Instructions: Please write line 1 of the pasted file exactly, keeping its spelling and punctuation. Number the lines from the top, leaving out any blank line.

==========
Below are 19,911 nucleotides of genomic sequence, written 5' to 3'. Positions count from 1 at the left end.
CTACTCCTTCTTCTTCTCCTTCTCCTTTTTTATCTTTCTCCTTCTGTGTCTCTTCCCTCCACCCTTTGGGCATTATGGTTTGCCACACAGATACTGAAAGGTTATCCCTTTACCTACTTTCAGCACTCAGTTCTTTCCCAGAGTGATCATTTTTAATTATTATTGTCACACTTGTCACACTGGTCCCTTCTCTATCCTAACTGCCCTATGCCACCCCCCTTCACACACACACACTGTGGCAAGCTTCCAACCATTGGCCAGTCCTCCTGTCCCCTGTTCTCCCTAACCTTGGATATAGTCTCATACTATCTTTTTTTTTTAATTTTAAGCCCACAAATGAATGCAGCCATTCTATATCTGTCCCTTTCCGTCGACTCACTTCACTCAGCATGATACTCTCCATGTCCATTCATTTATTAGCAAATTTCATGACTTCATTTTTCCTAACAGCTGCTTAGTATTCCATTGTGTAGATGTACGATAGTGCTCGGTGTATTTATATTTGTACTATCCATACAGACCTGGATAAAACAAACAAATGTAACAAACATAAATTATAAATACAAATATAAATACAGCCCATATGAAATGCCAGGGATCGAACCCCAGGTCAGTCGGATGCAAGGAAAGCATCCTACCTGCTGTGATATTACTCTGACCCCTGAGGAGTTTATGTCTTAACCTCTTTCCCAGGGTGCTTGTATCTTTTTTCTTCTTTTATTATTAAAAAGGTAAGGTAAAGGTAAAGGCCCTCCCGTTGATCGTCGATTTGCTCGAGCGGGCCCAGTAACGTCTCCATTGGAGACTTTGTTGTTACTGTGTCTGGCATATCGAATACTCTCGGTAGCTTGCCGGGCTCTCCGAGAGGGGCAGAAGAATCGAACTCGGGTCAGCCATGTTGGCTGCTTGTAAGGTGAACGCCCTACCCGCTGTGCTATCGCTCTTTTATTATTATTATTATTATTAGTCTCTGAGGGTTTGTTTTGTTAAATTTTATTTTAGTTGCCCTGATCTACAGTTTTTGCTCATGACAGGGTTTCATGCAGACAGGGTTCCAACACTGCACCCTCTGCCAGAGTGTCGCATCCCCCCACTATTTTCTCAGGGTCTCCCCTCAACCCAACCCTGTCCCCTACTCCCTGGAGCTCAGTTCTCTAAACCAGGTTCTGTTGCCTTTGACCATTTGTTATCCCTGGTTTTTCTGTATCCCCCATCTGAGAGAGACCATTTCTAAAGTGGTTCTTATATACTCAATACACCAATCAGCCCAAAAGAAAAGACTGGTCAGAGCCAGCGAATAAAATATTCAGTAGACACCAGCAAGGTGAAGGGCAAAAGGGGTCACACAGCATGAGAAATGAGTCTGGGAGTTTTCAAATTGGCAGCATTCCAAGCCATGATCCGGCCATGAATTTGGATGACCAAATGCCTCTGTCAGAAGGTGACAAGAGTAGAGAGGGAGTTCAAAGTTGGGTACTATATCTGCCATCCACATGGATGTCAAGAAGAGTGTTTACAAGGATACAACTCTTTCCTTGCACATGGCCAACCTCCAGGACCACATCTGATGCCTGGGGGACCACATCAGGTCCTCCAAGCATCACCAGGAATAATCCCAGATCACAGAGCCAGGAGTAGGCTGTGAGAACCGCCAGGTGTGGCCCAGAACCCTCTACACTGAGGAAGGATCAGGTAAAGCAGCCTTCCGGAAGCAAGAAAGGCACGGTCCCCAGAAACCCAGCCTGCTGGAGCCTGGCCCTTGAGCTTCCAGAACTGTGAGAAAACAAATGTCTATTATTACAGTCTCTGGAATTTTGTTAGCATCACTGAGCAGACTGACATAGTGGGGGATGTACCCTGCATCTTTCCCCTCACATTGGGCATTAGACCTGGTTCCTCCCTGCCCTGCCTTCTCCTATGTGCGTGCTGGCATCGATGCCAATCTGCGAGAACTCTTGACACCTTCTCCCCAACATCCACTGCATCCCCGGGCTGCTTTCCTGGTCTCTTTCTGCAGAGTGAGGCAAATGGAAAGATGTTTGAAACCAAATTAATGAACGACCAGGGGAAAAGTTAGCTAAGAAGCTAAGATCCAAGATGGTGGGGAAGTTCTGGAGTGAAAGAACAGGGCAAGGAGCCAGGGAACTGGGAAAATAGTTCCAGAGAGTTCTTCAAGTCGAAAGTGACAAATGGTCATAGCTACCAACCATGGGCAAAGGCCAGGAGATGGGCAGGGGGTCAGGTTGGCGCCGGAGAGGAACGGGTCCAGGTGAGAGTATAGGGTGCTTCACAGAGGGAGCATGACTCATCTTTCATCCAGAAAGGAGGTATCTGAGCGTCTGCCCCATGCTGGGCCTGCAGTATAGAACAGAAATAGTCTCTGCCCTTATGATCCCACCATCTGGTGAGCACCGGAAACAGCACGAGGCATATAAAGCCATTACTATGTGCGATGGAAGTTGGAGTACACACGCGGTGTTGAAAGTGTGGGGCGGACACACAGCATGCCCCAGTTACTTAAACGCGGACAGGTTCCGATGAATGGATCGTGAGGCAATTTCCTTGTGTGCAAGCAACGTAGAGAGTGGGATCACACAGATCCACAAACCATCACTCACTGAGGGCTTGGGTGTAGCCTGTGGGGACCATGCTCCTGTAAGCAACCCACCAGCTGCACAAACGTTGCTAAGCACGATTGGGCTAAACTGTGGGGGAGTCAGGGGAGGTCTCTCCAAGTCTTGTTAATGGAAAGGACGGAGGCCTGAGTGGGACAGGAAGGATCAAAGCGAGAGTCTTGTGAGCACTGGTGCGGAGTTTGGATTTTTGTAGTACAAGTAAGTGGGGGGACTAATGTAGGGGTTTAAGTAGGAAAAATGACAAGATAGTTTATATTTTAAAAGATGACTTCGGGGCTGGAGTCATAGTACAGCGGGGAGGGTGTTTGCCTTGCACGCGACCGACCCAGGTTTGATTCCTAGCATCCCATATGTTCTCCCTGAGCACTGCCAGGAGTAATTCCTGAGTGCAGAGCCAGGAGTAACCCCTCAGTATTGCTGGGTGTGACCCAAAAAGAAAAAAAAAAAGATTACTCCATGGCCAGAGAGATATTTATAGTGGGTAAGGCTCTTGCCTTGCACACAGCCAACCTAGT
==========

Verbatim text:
Below are 19,911 nucleotides of genomic sequence, written 5' to 3'. Positions count from 1 at the left end.